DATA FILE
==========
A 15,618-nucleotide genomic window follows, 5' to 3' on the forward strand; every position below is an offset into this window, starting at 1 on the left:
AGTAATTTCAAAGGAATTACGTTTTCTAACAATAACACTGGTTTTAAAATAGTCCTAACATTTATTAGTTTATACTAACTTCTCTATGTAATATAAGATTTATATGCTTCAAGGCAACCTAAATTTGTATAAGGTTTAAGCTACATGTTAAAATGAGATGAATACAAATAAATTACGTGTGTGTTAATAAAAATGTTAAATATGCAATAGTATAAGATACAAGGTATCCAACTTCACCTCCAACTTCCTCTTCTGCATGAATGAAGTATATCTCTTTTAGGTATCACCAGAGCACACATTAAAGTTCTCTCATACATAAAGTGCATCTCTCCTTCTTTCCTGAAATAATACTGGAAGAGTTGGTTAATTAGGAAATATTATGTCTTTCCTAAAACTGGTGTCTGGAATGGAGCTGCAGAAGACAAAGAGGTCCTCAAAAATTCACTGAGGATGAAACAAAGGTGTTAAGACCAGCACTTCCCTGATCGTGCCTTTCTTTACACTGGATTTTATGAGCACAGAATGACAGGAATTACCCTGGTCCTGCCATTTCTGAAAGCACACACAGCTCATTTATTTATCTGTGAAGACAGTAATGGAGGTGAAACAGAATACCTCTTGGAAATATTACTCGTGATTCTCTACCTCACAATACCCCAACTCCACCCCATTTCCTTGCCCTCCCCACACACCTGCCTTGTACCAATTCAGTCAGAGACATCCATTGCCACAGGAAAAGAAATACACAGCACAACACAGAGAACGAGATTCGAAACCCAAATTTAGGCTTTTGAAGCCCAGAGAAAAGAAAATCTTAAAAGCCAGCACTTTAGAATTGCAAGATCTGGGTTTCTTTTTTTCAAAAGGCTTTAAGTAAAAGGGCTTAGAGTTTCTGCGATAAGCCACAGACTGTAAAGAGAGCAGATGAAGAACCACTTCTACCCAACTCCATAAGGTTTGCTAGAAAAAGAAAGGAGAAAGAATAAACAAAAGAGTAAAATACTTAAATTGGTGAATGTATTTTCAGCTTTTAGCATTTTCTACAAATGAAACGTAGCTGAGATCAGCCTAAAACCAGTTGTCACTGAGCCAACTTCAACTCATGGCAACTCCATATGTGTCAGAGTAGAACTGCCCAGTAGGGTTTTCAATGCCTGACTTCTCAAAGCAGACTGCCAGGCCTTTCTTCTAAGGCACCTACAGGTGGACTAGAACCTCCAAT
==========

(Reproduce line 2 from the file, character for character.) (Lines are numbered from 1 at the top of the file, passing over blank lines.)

AGTAATTTCAAAGGAATTACGTTTTCTAACAATAACACTGGTTTTAAAATAGTCCTAACATTTATTAGTTTATACTAACTTCTCTATGTAATATAAGATTTATATGCTTCAAGGCAACCTAAATTTGTATAAGGTTTAAGCTACATGTTAAAATGAGATGAATACAAATAAATTACGTGTGTGTTAATAAAAATGTTAAATATGCAATAGTATAAGATACAAGGTATCCAACTTCACCTCCAACTTCCTCTTCTGCATGAATGAAGTATATCTCTTTTAGGTATCACCAGAGCACACATTAAAGTTCTCTCATACATAAAGTGCATCTCTCCTTCTTTCCTGAAATAATACTGGAAGAGTTGGTTAATTAGGAAATATTATGTCTTTCCTAAAACTGGTGTCTGGAATGGAGCTGCAGAAGACAAAGAGGTCCTCAAAAATTCACTGAGGATGAAACAAAGGTGTTAAGACCAGCACTTCCCTGATCGTGCCTTTCTTTACACTGGATTTTATGAGCACAGAATGACAGGAATTACCCTGGTCCTGCCATTTCTGAAAGCACACACAGCTCATTTATTTATCTGTGAAGACAGTAATGGAGGTGAAACAGAATACCTCTTGGAAATATTACTCGTGATTCTCTACCTCACAATACCCCAACTCCACCCCATTTCCTTGCCCTCCCCACACACCTGCCTTGTACCAATTCAGTCAGAGACATCCATTGCCACAGGAAAAGAAATACACAGCACAACACAGAGAACGAGATTCGAAACCCAAATTTAGGCTTTTGAAGCCCAGAGAAAAGAAAATCTTAAAAGCCAGCACTTTAGAATTGCAAGATCTGGGTTTCTTTTTTTCAAAAGGCTTTAAGTAAAAGGGCTTAGAGTTTCTGCGATAAGCCACAGACTGTAAAGAGAGCAGATGAAGAACCACTTCTACCCAACTCCATAAGGTTTGCTAGAAAAAGAAAGGAGAAAGAATAAACAAAAGAGTAAAATACTTAAATTGGTGAATGTATTTTCAGCTTTTAGCATTTTCTACAAATGAAACGTAGCTGAGATCAGCCTAAAACCAGTTGTCACTGAGCCAACTTCAACTCATGGCAACTCCATATGTGTCAGAGTAGAACTGCCCAGTAGGGTTTTCAATGCCTGACTTCTCAAAGCAGACTGCCAGGCCTTTCTTCTAAGGCACCTACAGGTGGACTAGAACCTCCAAT